Last week, I argued with my dad because he wanted to drag my brother to a wedding reception the morning after he lands from Melbourne.

I told my dad he was being inconsiderate towards my brother – let’s call him Tobias – and I bet $100 Tobias wouldn’t agree to go.

Does this sound familiar to you?


I know, fighting with my parents and making them unhappy is the last thing I should do. But hey, my dad was being inconsiderate to Tobias. And I’ll make sure these quarrels won’t happen again.

So that’s okay, right?


You see, humans are creatures of habit. Our brains love habits. Whether the habit is desirable or not, so long as it has become part of our routines, we will need more time (and effort) to get rid of it.

In other words, if I’ve become too used to raising my voice at my dad every time he does something I don’t agree with, it’s likely I will keep doing it just because I’m so accustomed to reacting that way when put in such situations!


So why is that a problem?

Recall that in the third session of Auspicious Puja, the Venerables told us our mindstreams continue across different lives. The qualities in our present lives – including our character, wisdom, skills and habits – can be inherited in our rebirths.

This becomes a problem when your bad habits continue on to your next life. In our struggle to escape from the endless cycle of life and death, we must keep working towards perfection -- i.e. attaining Buddhahood -- but to do that, we need to cultivate good habits and weed out the bad ones.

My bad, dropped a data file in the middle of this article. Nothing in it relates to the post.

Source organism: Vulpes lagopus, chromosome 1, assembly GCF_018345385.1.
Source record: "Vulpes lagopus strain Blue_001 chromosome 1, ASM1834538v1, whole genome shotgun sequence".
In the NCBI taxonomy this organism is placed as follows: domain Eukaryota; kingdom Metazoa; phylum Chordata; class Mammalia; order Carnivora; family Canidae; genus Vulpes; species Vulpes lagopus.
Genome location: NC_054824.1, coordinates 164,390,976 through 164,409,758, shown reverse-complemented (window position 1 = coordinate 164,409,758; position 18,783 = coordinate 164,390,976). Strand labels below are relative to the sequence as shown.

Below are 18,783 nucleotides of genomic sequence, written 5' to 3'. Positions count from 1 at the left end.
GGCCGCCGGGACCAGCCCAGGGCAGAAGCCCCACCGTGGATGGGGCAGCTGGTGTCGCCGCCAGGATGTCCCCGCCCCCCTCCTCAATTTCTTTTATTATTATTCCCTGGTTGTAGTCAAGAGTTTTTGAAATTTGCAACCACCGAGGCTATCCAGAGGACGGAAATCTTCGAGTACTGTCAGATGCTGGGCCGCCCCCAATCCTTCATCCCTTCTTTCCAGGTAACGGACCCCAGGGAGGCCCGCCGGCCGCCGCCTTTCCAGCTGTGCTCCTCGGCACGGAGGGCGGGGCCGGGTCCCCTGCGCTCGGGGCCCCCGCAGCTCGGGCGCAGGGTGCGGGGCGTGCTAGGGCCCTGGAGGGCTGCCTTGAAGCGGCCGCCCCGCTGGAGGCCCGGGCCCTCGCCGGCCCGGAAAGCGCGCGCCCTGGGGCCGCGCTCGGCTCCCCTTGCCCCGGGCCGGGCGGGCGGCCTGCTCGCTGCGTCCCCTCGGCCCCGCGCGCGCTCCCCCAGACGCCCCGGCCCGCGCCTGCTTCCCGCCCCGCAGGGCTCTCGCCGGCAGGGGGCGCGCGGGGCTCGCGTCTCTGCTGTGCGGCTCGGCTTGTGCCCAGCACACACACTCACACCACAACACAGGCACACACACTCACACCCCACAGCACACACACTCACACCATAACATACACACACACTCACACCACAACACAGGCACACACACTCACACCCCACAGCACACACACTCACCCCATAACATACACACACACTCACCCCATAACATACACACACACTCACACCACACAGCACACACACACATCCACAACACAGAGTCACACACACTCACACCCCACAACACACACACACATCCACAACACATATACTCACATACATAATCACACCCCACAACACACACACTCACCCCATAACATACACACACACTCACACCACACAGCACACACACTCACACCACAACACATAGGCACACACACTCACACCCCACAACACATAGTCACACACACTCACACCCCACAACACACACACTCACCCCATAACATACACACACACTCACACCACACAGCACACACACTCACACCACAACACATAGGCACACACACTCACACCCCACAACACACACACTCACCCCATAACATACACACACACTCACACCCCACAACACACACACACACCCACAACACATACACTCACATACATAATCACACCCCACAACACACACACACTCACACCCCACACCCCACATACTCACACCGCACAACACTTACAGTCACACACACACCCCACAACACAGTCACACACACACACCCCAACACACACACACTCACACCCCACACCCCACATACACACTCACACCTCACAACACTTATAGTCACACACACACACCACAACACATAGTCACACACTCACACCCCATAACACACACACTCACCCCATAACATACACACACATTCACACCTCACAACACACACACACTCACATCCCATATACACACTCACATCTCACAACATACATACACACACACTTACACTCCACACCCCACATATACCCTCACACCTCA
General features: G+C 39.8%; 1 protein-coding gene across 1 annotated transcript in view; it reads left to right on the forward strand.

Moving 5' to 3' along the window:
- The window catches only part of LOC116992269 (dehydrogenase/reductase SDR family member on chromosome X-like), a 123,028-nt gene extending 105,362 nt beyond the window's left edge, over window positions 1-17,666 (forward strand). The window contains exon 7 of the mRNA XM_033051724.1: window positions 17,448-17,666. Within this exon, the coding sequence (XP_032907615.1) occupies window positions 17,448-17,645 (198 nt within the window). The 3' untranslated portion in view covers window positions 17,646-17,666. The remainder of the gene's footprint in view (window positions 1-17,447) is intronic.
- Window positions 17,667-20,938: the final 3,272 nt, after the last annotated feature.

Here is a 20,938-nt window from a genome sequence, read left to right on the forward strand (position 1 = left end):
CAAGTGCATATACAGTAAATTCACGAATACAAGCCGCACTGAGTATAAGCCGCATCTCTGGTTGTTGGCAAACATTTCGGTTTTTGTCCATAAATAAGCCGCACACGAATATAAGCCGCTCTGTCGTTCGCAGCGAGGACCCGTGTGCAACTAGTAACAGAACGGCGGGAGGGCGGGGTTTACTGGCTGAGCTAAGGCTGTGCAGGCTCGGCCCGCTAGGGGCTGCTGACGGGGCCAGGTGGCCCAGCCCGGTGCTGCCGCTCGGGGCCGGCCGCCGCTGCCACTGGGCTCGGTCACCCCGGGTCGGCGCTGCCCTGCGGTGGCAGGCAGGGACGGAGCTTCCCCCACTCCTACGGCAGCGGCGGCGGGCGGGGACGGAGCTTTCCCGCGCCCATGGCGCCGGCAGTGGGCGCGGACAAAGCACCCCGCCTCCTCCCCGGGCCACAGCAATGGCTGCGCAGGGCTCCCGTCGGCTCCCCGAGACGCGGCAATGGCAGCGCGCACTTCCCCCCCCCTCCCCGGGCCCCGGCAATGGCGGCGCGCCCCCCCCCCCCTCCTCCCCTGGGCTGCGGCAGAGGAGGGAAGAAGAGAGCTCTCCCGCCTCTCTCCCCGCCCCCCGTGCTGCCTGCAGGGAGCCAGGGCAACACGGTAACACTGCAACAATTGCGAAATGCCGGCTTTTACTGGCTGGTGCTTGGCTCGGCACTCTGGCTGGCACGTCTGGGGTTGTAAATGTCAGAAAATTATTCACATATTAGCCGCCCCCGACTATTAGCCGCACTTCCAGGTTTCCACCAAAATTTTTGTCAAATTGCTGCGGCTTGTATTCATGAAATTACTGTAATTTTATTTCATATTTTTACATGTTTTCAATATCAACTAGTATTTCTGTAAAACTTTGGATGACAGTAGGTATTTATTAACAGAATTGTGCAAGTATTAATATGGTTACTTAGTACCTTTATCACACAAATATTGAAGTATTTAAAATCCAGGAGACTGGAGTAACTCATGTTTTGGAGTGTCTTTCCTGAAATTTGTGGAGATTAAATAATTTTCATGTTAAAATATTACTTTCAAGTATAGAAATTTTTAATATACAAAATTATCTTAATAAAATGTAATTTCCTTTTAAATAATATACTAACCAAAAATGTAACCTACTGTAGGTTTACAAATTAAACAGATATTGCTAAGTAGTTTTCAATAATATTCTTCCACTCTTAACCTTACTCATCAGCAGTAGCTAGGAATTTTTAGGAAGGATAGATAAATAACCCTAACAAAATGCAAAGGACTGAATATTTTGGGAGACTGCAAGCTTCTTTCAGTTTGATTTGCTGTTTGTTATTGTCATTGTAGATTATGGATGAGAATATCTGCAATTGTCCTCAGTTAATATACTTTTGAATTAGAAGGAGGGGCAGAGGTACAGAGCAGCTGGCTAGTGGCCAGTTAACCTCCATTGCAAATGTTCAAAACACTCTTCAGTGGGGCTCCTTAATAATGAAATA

If you know fighting with your parents is a bad habit and you want to quit, start working on it now. By delaying the process, you might never be able to end this bad habit within your current life and this could be brought to your next one. And if you can’t break this bad habit even in your next life? Well, chances are it will keep haunting you in subsequent rebirths too – that’s something I wouldn’t want to happen to me!


So, what do you want to bring to your next life, and why?

The pursuit of a better life is human nature and stems from our desire for a perfect life. Now that we know we are stuck in an endless cycle of life and death, it’s only natural for us to keep wanting a better, meaningful rebirth when our current life ends. And while we are taught that no one is perfect, the Buddha told us over 2,500 years ago that a perfect life does exist. That’s when you reach enlightenment and attain Buddhahood, which also signifies the end of your infinite lives.

Remember: No one is exempt from the endless cycle of life and death.


We hope the past four sessions of Auspicious Puja has given you a clearer perspective on the subject. Stay focused on your final objective of perfection, and you will understand the good qualities you need to cultivate in order to achieve that.